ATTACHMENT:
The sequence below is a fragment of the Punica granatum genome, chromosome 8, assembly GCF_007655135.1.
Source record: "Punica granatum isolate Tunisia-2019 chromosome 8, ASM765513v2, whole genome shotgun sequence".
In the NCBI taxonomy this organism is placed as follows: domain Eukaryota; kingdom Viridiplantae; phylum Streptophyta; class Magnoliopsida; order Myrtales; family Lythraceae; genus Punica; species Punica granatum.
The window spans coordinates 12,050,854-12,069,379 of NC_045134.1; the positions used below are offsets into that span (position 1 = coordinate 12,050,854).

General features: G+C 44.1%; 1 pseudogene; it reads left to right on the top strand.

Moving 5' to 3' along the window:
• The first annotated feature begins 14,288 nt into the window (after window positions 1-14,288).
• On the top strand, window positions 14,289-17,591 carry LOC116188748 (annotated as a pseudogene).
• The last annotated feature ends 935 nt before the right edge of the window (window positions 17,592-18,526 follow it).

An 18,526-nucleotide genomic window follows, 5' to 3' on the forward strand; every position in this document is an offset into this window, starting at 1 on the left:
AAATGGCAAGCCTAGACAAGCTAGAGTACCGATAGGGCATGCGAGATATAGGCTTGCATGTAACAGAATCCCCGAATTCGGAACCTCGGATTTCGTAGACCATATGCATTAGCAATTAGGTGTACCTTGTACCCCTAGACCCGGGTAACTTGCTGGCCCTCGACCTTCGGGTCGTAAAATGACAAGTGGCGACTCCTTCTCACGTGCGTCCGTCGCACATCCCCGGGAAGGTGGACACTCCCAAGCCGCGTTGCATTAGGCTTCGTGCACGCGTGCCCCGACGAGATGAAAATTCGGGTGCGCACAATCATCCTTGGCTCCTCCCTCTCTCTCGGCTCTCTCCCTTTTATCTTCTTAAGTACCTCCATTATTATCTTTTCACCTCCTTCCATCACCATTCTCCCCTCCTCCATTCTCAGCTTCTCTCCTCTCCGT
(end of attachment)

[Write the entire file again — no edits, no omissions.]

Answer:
The sequence below is a fragment of the Punica granatum genome, chromosome 8, assembly GCF_007655135.1.
Source record: "Punica granatum isolate Tunisia-2019 chromosome 8, ASM765513v2, whole genome shotgun sequence".
In the NCBI taxonomy this organism is placed as follows: domain Eukaryota; kingdom Viridiplantae; phylum Streptophyta; class Magnoliopsida; order Myrtales; family Lythraceae; genus Punica; species Punica granatum.
The window spans coordinates 12,050,854-12,069,379 of NC_045134.1; the positions used below are offsets into that span (position 1 = coordinate 12,050,854).

General features: G+C 44.1%; 1 pseudogene; it reads left to right on the top strand.

Moving 5' to 3' along the window:
• The first annotated feature begins 14,288 nt into the window (after window positions 1-14,288).
• On the top strand, window positions 14,289-17,591 carry LOC116188748 (annotated as a pseudogene).
• The last annotated feature ends 935 nt before the right edge of the window (window positions 17,592-18,526 follow it).

An 18,526-nucleotide genomic window follows, 5' to 3' on the forward strand; every position in this document is an offset into this window, starting at 1 on the left:
AAATGGCAAGCCTAGACAAGCTAGAGTACCGATAGGGCATGCGAGATATAGGCTTGCATGTAACAGAATCCCCGAATTCGGAACCTCGGATTTCGTAGACCATATGCATTAGCAATTAGGTGTACCTTGTACCCCTAGACCCGGGTAACTTGCTGGCCCTCGACCTTCGGGTCGTAAAATGACAAGTGGCGACTCCTTCTCACGTGCGTCCGTCGCACATCCCCGGGAAGGTGGACACTCCCAAGCCGCGTTGCATTAGGCTTCGTGCACGCGTGCCCCGACGAGATGAAAATTCGGGTGCGCACAATCATCCTTGGCTCCTCCCTCTCTCTCGGCTCTCTCCCTTTTATCTTCTTAAGTACCTCCATTATTATCTTTTCACCTCCTTCCATCACCATTCTCCCCTCCTCCATTCTCAGCTTCTCTCCTCTCCGT